Amidst fears of tech recession, Wingcopter investment offers hope for drone deliveries

2023 has not been good for the tech industry with myriad layoffs, reductions in funding and spending cutbacks. But here’s one bright spot for the tech industry, a multi-million dollar Wingcopter investment.

The money comes from European Investment Bank (EIB), which is handing over €40 million in what’s called a ‘quasi-equity investment’ into Wingcopter. EIB is the long-term lending institution of the European Union owned by its Member States, designed to make long-term finance available for sound investment in order to contribute towards EU policy goals.  More specifically, this EIB investment is backed by the European Commission’s InvestEU program under its sustainable infrastructure window. 

The money is intended to scale up Wingcopter’s electric delivery drones and logistics services particularly in hard-to-reach rural areas. And while Wingcopter intends to operate globally, the €40 million is set to be crucial as the company makes a big growth move this summer in an expansion within Germany.

Wingcopter is one of the biggest makers of electrically-powered delivery drones. Though there is certainly debate of whether or not drones are truly more environmentally-friendly, many firmly believe that electric delivery drones like Wingcopter’s are a far superior form of environmentally-friendly technology. That’s especially more true when comparing using electric cargo drones to deliver urgently needed goods as opposed to carbon- intensive modes of transport such as motorcycles, vans and helicopters,

Where Wingcopter has been — and where it’s headed (with big news this summer)

Wingcopter has been around since 2017, when it was founded in the German state of Hesse. Since then, it has participated in several small-scale commercial and humanitarian projects including a joint project with UNICEF on behalf of the German Federal Ministry for Economic Cooperation and Development to deliver  medicines and medical supplies to rural communities in hard-to-reach areas in Malawi. It’s also partnered with package delivery giant UPS).

In June 2020, Wingcopter was named a Technology Pioneer by the World Economic Forum and also was named a finalist in the third annual AUVSI XCELLENCE Awards 2020.

Now, Wingcopter has roughly 150 employees.

This year, German-based Wingcopter is staying a bit closer to home. The Wingcopter 198 is set to launch  for the first time in Germany this summer as part of a pilot project in southern Hesse. That project will test the potential of on-demand transport of groceries and other consumer goods with a goal to improve local supply in rural German communities through a sustainable delivery service. That project will be done in tandem with the Frankfurt University of Applied Sciences and is funded by the German Federal Ministry for Digital and Transport.

Wingcopter investment also set to level up Wingcopter 198 model

More rural deliveries isn’t all that’s on the Wingcopter docket. The company also said the EIB’s €40 million investment will help the company ramp up production of its flagship Wingcopter 198 model.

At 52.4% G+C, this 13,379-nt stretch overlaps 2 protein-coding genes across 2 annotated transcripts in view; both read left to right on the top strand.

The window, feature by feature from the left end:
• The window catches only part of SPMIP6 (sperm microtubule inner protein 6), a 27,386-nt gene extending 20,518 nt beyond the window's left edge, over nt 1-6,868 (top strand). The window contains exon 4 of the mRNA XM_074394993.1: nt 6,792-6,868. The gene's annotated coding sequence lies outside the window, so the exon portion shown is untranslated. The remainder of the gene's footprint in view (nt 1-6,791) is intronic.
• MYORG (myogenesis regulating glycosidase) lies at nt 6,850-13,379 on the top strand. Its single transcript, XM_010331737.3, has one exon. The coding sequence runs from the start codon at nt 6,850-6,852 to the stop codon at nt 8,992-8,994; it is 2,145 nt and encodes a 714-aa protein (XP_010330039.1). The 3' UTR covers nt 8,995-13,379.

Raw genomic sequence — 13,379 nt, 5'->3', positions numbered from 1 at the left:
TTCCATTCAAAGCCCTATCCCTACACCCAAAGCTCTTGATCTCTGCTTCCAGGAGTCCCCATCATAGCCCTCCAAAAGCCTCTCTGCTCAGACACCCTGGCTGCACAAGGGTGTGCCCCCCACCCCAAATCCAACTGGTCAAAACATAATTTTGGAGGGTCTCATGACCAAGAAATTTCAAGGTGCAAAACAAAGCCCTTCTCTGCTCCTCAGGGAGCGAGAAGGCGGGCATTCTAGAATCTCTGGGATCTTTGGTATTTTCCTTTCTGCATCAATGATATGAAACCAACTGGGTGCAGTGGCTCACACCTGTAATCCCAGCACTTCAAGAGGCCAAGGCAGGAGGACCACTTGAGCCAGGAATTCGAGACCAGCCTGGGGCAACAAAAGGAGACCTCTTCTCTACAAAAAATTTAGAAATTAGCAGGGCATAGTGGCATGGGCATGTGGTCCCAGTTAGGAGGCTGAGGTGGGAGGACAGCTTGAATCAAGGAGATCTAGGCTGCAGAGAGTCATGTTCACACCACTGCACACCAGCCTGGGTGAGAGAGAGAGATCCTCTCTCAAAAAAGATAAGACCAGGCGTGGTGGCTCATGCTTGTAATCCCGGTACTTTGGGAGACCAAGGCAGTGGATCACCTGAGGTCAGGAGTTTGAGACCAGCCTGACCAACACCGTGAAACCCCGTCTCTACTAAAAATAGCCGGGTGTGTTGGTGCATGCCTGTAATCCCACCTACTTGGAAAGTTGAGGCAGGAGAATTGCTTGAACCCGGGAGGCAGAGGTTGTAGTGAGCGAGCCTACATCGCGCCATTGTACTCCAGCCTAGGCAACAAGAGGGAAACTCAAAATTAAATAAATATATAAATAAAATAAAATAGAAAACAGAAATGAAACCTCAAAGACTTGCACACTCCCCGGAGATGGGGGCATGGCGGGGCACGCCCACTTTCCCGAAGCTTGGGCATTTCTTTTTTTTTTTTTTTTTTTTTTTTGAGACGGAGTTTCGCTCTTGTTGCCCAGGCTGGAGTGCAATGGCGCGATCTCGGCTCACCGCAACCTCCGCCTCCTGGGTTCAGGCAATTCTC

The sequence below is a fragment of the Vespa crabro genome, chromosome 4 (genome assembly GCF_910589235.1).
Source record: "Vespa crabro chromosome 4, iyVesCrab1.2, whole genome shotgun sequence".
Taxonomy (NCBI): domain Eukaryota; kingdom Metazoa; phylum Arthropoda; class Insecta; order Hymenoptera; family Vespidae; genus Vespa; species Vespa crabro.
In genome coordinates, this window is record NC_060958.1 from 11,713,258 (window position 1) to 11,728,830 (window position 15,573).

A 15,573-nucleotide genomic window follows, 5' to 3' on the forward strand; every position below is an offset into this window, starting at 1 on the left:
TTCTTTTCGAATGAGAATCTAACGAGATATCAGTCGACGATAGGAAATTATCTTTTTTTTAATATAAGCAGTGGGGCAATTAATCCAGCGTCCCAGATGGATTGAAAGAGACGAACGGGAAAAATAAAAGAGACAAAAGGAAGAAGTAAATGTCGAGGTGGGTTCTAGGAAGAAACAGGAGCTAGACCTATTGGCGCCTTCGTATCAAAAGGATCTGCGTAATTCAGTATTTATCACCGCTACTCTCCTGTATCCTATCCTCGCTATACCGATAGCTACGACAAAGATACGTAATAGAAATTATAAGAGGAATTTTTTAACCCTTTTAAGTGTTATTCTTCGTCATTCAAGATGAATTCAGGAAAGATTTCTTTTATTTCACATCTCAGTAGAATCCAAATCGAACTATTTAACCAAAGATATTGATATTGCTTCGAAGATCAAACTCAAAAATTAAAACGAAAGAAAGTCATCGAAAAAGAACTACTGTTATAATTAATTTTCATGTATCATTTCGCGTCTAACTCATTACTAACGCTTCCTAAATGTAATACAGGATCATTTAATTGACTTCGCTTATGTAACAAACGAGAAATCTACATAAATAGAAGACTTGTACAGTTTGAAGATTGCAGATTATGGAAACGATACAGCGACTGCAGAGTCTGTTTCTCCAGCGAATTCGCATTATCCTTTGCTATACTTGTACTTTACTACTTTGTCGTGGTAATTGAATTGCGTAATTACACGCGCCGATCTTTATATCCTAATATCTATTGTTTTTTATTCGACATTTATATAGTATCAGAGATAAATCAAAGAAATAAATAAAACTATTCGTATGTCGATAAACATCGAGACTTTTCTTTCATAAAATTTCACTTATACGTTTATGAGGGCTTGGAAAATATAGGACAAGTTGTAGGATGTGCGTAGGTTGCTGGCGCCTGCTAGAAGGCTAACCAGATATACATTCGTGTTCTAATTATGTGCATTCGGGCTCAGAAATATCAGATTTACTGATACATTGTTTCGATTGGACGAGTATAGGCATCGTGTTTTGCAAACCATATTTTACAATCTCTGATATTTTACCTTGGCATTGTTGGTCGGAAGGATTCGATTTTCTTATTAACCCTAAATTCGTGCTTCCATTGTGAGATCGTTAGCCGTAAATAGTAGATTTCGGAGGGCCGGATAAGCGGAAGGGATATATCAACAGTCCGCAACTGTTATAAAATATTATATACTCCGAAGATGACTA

The Wingcopter drone — like most other delivery drones including that from Google-sister Wing — can take off and land vertically (removing the need for an airplane-like runway) but then transforming into a plane style that allows it to fly quickly and efficiently over long distances. What sets Wingcopter’s design apart is a  patented tilt-rotor mechanism, as well as proprietary software algorithms.

The drones can carry up to 5 kg and cover distances of up to 100 km, and run entirely on battery power. The company said it is also researching a green hydrogen energy system to power Wingcopter’s drones for even longer flight times.

The Wingcopter 198 holds a rare Federal Aviation Administration certification for its Wingcopter 198, which marks a critical leap in the U.S. Type Certification Process of the company’s flagship aircraft. That occurred in May 2022, when the FAA issued the company a Special Class Airworthiness Criteria under title 14, Code of Federal Regulations (14 CFR), § 21.17(b).

Only a handful of other companies to date (including Wing and Zipline) hold this type of certification, which allows Wingcopter to “fly conventional routes through airspace and over populated areas, ultimately providing the basis for scaling commercial drone delivery operations across the U.S.”

Image courtesy of Drone Industry Insights

How this latest Wingcopter investment fits in

By some metrics, 2022 was not been kind to drone companies on the investment front. Last year was the first year since 2017 that the amount of investor funding poured into the drone industry did not break the record from the year prior, according to data from Drone Industry Insights. That said, the drone industry still received a collective $4.8 billion in funding in 2022, which is still more than the total money poured into drones in the years 2018, 2019 and 2020 combined.

Wingcopter in January 2021 announced that it had secured $22 million in Series A funding. The financing round was led by Silicon Valley-based Xplorer Capital, which has been a key investor in many autonomous technologies including other major drone delivery company Zipline, A year later, it had raised up to $42 million in a Series A extension round.

According to Crunchbase, Wingcopter has raised $110 in funding to-date.

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